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Rock On

Updated: Oct 17, 2020


Edward Van Halen, 1955-2020


There had been rumors that Eddie Van Halen wasn’t doing well so last week’s news of his passing wasn’t really a shock, but still sad. I spent a lot of time as a kid learning his licks. It got me thinking about how we progress — how humans can advance rapidly in some ways but are perilously slow to change in others.


Eddie changed rock guitar in one minute and forty-two seconds.


In discussions of “most influential rock guitarist of all time” he might not come out on top, but he will be in the finals. Hendrix, Page, Clapton, et al — some would argue that the most influential rock guitarists were actually bluesmen: Robert Johnson, B.B. King, John Lee Hooker. It’s somewhat age-dependent. If you’re a little bit older than me maybe you were out of the Van Halen demographic when they hit and you’ll vote for Clapton or maybe Chuck Berry. If you are about my age, though, you heard the first Van Halen album in 1978 and could not believe your ears.

The centerpiece was the 1:42 solo guitar intro to a cover of The Kinks' You Really Got Me. The solo deserved and got its own title, Eruption, and featured a passage of two-handed tapping: a technique of using both hands for hammer-ons and pull-offs to produce extremely fast, fluid arpeggios that one might have expected to come from an organ, not a guitar. None of us had heard anything like it. Eddie wasn’t the originator of the technique, but he was the first to blow it through a Marshall stack and put it on an album that sold ten million copies. He wasn’t the most technically accomplished or fastest guitarist; jazz and fusion players like John McLaughlin and Al Di Meola were shredding long before it was a thing. Eddie wasn’t the most musical guitarist, either. Joe Pass, Chet Atkins, Julian Bream, the guitar has attracted — or created — many superb artists in various genres. I’m not sure there is an instrument that more kids practice more willingly.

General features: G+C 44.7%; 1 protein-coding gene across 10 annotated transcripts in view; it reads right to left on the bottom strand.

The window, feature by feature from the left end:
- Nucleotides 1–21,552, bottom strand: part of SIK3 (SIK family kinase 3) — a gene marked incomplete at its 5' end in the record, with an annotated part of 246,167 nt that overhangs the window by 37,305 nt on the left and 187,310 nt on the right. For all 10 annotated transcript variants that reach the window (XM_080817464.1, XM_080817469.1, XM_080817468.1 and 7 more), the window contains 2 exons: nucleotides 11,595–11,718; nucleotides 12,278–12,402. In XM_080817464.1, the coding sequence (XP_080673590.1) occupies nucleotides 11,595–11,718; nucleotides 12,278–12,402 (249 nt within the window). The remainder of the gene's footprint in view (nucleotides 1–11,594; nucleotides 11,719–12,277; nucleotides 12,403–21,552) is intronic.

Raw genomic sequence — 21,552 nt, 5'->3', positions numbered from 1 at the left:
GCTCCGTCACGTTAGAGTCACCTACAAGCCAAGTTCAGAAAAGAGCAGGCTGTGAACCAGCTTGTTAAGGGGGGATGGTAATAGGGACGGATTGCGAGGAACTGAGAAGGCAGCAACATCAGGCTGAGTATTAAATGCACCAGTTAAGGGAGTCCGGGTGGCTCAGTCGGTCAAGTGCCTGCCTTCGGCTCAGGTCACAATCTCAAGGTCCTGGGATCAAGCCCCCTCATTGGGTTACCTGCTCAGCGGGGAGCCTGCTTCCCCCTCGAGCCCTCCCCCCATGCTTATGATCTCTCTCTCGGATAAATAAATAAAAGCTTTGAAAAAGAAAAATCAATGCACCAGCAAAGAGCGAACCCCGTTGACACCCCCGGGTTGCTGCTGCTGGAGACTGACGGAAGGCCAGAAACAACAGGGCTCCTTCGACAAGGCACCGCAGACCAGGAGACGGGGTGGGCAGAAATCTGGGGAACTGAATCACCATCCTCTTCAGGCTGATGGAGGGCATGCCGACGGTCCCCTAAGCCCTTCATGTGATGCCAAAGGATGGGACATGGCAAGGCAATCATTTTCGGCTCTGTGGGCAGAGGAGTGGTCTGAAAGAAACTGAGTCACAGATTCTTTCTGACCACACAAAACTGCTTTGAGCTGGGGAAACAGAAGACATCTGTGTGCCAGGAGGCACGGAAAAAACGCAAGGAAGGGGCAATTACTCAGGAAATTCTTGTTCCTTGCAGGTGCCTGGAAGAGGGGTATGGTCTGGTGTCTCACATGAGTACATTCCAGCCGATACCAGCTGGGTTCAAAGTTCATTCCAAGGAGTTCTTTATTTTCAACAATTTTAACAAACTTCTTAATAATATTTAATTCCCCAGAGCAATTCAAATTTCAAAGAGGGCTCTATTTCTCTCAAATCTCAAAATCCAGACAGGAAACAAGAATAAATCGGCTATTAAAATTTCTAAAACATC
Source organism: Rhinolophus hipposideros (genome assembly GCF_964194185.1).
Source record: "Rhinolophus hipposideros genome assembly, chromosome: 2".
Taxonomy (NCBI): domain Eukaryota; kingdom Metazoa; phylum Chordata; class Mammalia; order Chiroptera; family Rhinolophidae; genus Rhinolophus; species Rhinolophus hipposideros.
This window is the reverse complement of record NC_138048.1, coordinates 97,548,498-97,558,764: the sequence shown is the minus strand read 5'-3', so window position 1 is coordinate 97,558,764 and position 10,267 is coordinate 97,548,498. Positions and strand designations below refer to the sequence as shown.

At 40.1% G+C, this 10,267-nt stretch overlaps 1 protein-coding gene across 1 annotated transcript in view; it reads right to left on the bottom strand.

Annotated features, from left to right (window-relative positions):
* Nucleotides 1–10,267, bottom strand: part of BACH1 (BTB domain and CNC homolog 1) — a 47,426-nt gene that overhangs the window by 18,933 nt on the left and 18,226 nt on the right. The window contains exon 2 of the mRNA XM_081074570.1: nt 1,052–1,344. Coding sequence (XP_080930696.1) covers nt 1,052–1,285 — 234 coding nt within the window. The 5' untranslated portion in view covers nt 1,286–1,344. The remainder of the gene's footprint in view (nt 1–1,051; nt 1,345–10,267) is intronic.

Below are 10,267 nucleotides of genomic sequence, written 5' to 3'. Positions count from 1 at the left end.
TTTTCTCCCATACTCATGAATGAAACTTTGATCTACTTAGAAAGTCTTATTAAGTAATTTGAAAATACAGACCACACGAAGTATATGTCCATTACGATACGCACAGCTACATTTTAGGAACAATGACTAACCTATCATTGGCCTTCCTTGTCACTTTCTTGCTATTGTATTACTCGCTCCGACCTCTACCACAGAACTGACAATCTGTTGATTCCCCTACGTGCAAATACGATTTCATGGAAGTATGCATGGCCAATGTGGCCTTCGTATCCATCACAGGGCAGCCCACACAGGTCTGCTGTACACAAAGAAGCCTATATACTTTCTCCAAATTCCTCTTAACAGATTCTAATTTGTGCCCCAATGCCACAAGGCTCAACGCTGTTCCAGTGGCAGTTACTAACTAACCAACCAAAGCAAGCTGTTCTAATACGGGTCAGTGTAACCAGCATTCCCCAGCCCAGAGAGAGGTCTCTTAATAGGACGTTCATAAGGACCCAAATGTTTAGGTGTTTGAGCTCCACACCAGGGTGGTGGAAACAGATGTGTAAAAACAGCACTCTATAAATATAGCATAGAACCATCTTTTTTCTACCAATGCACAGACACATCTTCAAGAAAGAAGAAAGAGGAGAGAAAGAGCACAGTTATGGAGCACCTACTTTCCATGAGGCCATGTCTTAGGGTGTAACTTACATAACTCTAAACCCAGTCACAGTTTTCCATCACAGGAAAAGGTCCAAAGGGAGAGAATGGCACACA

That said, Eddie‘s playing was captivating and influenced rock music in a way that few others have. The band Van Halen had everything it needed to do the job without a lot of extra weight. A great sound, for starters. Guitarists still strive to copy Eddie's "brown sound." He did have a special rig with a Marshall Plexi running on reduced voltage and an MXR Phase 90 pedal and his homemade "Franken-Strat“ guitar, but he also sounded like himself playing on Michael Jackson's Beat It through a rented amp. Van Halen (the band) also had a great, distinctive drum sound; what Eruption was for guitarists, Alex Van Halen’s drum intro to Hot for Teacher — that sounded exactly like a Harley-Davidson engine before settling into a fast shuffle — was for drummers. And great bass; Michael Anthony was super solid, locked in the pocket. Great vocal harmony and great production, awesome filling of the stereo image with just three instruments.


The band, Eddie in particular, always seemed to be having a blast on stage. Van Halen’s music was raunchy and suggestive — it was rock, after all — but in a happy, goofy way that kept it just this side of misogyny and creepiness, whereas many of the hair metal bands that followed cleared that line in the air. Singer David Lee Roth played a cartoon version of the flamboyant rock’n’roll sex god. His lasciviousness was about what you’d expect from a guy wearing spandex tights with the butt cheeks cut out and a horsetail in between — too funny to be threatening. My dad didn’t mind Van Halen but he couldn’t stand Ted Nugent.

The songs (Eddie was the main songwriter) were cleverly composed, with great riffs and estimable harmonic interest while remaining playable (some of them anyway) by a decent high school garage band. Not well, necessarily, and finding a singer (three people had to be able to sing really well, actually) who could get anywhere close to the inimitable Roth was always an issue, but millions of young guitarists like me found it quite possible to get all the way through some semblance of Runnin' with the Devil and Ain’t Talkin’ ‘Bout Love. The same could not be said of — for instance — the Rolling Stones. Especially with no internet. I labored for hours trying to figure out Honky Tonk Woman before giving up, only to learn years later that it was in open D or some such tuning, which I hadn't realized was an option. Duh. Clear once known.


There is a principle in athletic (and musical) training, that the carrot be placed at the right distance from the donkey. For maximum improvement, the skill to be learned must be neither too easy nor too difficult. If the carrot is too far away, the donkey won’t bother. If it is too close, he will simply eat it. The right distance, he will strive.